studied at Studio 5316 and in Concordia University, both in Montreal,
Canada, and at the Washington School of Fine Arts in Washington,
DC. He taught in the Beirut School of Fine Arts from 1972 to 1973,
in the Lebanese Academy of Fine Arts (ALBA) from 1977 to 1981, and
in the Institute of Fine Arts of the Université du Saint-Esprit
de Kaslik, from 1981 to 1985. He won the following prizes: Honory
mention of the Trans Mediterranean Airways, Beirut in 1972; the
prize of excellence of the Makhoul Street Art Fair in Beirut in
1980 and in 1981 the first prize; the second Grand Prix, all categories,
at the National Competition of Visual Arts, Montreal in 1990 and
1991. He was nominated for the prize of Artistic Excellence Laval
in 1991, and won the third Grand Prix, all categories, at the 13th
National Competition of Visuals Arts in Montreal in 1996, the first
prize for abstract work at the 14th International Competition of
Visual Arts in Montreal in 1997, and the first trophy for surrealism
at the 15th International Visual Arts, in Montreal 1998.
He held about forty individual exhibitions in Beirut, Montreal,
Ottawa, Toronto, New York, and Los Angeles and participated in more
than two hundred fifty group exhibitions in Canada, the United States,
Europe, and he Middle East. Agopian's art work can be found in many
private and public collections, museums, and art societies. Agopian
is a master of the trompe-l'oeil style and the airbrush painting
technique. (Extract from Resonances - 82 Lebanese Artists Reviewed
by Helen Khal, Edited by Cesar Nammour and Gabriela Schaub)
Planets of the Mind
There must be something special in the genes of Armenians that makes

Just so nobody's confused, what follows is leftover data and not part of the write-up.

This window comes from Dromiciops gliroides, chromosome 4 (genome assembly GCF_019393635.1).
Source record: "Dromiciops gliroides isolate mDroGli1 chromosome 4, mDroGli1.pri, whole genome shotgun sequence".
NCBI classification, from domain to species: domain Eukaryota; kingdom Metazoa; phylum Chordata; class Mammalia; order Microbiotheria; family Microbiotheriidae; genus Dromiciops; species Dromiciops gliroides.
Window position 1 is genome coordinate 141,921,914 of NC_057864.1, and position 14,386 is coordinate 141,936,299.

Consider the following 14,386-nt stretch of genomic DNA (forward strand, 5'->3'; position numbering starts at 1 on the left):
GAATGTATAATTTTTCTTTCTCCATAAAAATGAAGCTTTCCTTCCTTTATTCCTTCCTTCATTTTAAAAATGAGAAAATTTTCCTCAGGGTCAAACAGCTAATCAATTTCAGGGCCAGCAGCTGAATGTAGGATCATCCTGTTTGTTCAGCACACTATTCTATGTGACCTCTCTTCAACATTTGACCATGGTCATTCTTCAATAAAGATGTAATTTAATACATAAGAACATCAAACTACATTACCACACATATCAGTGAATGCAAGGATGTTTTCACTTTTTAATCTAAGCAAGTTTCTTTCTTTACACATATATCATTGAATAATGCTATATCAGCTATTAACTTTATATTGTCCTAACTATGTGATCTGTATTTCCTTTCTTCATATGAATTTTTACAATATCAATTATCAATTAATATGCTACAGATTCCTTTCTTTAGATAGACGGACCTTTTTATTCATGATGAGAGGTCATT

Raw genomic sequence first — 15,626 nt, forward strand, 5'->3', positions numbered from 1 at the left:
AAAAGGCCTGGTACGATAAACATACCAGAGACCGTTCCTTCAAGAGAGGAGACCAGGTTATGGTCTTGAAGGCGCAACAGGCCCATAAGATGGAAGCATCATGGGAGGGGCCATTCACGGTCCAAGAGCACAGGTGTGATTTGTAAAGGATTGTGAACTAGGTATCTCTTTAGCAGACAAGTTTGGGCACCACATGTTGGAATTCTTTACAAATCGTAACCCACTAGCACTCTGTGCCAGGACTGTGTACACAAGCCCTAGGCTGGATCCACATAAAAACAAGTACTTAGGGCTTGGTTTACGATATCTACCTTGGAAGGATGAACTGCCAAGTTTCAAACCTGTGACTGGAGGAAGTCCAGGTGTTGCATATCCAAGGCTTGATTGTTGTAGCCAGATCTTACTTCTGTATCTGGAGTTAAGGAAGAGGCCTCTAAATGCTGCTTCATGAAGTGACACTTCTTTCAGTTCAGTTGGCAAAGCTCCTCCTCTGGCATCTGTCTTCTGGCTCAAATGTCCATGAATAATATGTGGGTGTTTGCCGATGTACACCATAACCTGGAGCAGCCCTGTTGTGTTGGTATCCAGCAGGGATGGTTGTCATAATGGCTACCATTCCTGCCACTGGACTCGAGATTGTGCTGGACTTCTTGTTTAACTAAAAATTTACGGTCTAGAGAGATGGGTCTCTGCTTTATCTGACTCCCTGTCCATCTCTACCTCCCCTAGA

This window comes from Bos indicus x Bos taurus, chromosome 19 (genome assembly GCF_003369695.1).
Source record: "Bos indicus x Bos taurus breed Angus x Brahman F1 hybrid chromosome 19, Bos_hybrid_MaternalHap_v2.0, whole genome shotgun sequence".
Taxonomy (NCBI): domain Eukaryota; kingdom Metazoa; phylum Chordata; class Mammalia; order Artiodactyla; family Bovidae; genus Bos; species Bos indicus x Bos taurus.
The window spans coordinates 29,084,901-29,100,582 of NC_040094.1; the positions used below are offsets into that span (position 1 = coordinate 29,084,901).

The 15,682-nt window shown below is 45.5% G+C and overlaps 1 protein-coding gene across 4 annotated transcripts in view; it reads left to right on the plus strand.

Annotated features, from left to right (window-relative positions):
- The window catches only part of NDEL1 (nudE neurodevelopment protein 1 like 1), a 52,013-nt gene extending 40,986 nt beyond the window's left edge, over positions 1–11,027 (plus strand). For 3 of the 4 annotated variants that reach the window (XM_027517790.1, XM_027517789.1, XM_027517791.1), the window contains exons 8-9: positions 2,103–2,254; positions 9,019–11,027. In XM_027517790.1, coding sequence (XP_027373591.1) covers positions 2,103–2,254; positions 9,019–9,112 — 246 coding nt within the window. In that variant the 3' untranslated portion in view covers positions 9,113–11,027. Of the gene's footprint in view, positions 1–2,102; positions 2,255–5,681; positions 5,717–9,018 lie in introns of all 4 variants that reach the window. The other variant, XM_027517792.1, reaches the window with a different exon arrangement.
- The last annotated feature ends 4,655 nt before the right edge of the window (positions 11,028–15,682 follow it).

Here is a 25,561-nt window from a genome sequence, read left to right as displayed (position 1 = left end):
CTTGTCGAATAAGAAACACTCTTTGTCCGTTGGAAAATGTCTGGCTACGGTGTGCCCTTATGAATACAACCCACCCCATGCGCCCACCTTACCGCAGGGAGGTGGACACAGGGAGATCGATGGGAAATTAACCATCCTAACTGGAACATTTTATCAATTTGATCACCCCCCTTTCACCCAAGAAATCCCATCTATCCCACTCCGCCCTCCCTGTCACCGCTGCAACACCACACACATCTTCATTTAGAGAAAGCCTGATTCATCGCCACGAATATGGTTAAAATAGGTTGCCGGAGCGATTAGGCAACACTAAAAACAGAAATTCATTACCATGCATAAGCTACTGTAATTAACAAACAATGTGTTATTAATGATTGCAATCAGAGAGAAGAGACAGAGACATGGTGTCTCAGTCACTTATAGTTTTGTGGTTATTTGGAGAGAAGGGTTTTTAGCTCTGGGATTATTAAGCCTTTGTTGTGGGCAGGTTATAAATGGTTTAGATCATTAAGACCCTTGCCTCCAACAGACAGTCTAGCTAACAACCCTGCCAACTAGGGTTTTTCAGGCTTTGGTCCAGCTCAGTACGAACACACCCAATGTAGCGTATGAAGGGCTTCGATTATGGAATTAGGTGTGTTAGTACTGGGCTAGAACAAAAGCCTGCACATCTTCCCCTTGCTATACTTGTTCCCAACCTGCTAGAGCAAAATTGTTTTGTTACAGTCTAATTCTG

them such good painters. Put subject matter and emotive content
aside. Don't look for meaning or question the artist's intention.
Just feast your eyes on some of the most admirable products of paint
and brush you are ever likely to see outside a museum. In word,
this is modern art that possesses a quality seldom seen these days
- masterly painting in the classical tradition.
The same inherent ability to paint with the skills of classical
tradition also applies to Agopian, who didn't plan to become an
artist, never even thought of it until chance one day beckoned.
In a first course in design taken while studying engineering in
Canada in 1967, he did so well that the school gave him a one-man
show at the end of the year. Forget engineering, his teacher said.
Do not waste this amazing talent you have.
Agopian is essentially a surrealist who moves from easily readable
figuration to abstractions of complex imagery - from, for example,
a pile of pomegranate seeds floating against a cloud-scattered sky
to an abstract conglomerate of objects and symbols that are sometimes
difficult to decipher. Unlike the humanist theme in most Armenian
art, Agopian's recent work does not depict people but concentrates
instead on transforming the ordinary objects of our living environment
into abstracted metaphors of experience.
Agopian works in acrylics instead of oils, he says, because the
medium dries quickly and enables him to work faster. He does not
pre-conceive or plan his compositions, but paints in the organic
approach of progressively adding each element step by step as he
goes along. This I find incredible, considering the complex details
of his images and the flawless precision of brush they demand.
This man paints so well that he fools the eye into thinking the
objects he paints are real. One is impelled to examine the work
closely, is even driven to reach out and touch the rope or pencil
or torn scrap of paper that is not there. I call it trompe l'oeil
painting; he calls it hyper-realism.
Most intriguing is the series of "paintings within a painting,"
in which multi-colored abstractions, complete with frames, hang
in three-dimensional reality against a one-color background. The
mind is called upon to convince the eye that all, from composition
to frame to background, are no more than painted images on a flat
The Daily Star, 6 / 6 / 1998
Frontière fragile, mixed media on canvas, 92 x 135 cm, 1990
Fruit des Dieux, acrylic on canvas, 71 x 91 cm, 1995
Fruit des Dieux, acrylic on canvas, 41 x 51 cm, 1990
Marionnette, mixed media on canvas (detail)
The Family, acrylic on canvas, 91 x 71 cm, 2006